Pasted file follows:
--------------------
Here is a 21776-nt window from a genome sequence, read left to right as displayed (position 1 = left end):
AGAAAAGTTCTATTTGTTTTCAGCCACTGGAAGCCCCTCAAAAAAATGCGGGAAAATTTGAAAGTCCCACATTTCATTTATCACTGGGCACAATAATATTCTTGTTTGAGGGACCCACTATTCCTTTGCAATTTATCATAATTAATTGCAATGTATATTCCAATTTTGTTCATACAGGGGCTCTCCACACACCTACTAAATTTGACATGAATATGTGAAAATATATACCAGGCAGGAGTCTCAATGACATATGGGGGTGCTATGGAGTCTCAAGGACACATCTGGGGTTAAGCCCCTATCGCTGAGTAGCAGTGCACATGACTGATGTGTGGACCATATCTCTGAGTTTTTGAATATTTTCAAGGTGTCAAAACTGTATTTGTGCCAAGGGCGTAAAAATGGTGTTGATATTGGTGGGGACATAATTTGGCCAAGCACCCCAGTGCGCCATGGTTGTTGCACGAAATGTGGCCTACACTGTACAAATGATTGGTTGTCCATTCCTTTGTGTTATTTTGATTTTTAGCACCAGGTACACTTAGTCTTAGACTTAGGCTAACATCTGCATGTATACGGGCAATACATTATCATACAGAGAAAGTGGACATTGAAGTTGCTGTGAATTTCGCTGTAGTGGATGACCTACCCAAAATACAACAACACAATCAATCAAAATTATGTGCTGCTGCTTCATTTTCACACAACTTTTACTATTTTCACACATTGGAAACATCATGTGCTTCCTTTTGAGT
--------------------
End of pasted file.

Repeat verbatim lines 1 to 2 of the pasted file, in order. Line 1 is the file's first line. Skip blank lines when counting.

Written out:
Here is a 21776-nt window from a genome sequence, read left to right as displayed (position 1 = left end):
AGAAAAGTTCTATTTGTTTTCAGCCACTGGAAGCCCCTCAAAAAAATGCGGGAAAATTTGAAAGTCCCACATTTCATTTATCACTGGGCACAATAATATTCTTGTTTGAGGGACCCACTATTCCTTTGCAATTTATCATAATTAATTGCAATGTATATTCCAATTTTGTTCATACAGGGGCTCTCCACACACCTACTAAATTTGACATGAATATGTGAAAATATATACCAGGCAGGAGTCTCAATGACATATGGGGGTGCTATGGAGTCTCAAGGACACATCTGGGGTTAAGCCCCTATCGCTGAGTAGCAGTGCACATGACTGATGTGTGGACCATATCTCTGAGTTTTTGAATATTTTCAAGGTGTCAAAACTGTATTTGTGCCAAGGGCGTAAAAATGGTGTTGATATTGGTGGGGACATAATTTGGCCAAGCACCCCAGTGCGCCATGGTTGTTGCACGAAATGTGGCCTACACTGTACAAATGATTGGTTGTCCATTCCTTTGTGTTATTTTGATTTTTAGCACCAGGTACACTTAGTCTTAGACTTAGGCTAACATCTGCATGTATACGGGCAATACATTATCATACAGAGAAAGTGGACATTGAAGTTGCTGTGAATTTCGCTGTAGTGGATGACCTACCCAAAATACAACAACACAATCAATCAAAATTATGTGCTGCTGCTTCATTTTCACACAACTTTTACTATTTTCACACATTGGAAACATCATGTGCTTCCTTTTGAGT